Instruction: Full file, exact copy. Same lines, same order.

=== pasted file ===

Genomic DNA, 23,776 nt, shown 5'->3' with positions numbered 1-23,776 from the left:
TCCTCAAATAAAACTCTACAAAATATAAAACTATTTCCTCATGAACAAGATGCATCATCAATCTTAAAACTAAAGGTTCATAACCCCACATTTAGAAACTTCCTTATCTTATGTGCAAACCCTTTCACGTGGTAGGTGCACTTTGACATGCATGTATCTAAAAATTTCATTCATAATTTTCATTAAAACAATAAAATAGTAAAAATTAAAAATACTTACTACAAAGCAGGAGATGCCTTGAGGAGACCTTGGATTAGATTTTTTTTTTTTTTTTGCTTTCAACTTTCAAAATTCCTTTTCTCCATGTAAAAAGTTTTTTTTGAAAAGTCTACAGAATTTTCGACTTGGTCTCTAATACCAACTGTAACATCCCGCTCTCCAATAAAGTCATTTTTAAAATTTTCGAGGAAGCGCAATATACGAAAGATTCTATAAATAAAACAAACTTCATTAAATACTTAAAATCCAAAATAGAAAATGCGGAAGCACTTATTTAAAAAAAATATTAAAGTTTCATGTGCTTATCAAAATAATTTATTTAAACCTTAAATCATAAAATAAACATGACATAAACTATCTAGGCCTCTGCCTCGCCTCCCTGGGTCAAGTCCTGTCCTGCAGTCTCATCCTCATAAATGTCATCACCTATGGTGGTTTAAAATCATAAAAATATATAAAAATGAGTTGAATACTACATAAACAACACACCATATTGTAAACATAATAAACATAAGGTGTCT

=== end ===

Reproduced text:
Genomic DNA, 23,776 nt, shown 5'->3' with positions numbered 1-23,776 from the left:
TCCTCAAATAAAACTCTACAAAATATAAAACTATTTCCTCATGAACAAGATGCATCATCAATCTTAAAACTAAAGGTTCATAACCCCACATTTAGAAACTTCCTTATCTTATGTGCAAACCCTTTCACGTGGTAGGTGCACTTTGACATGCATGTATCTAAAAATTTCATTCATAATTTTCATTAAAACAATAAAATAGTAAAAATTAAAAATACTTACTACAAAGCAGGAGATGCCTTGAGGAGACCTTGGATTAGATTTTTTTTTTTTTTTTGCTTTCAACTTTCAAAATTCCTTTTCTCCATGTAAAAAGTTTTTTTTGAAAAGTCTACAGAATTTTCGACTTGGTCTCTAATACCAACTGTAACATCCCGCTCTCCAATAAAGTCATTTTTAAAATTTTCGAGGAAGCGCAATATACGAAAGATTCTATAAATAAAACAAACTTCATTAAATACTTAAAATCCAAAATAGAAAATGCGGAAGCACTTATTTAAAAAAAATATTAAAGTTTCATGTGCTTATCAAAATAATTTATTTAAACCTTAAATCATAAAATAAACATGACATAAACTATCTAGGCCTCTGCCTCGCCTCCCTGGGTCAAGTCCTGTCCTGCAGTCTCATCCTCATAAATGTCATCACCTATGGTGGTTTAAAATCATAAAAATATATAAAAATGAGTTGAATACTACATAAACAACACACCATATTGTAAACATAATAAACATAAGGTGTCT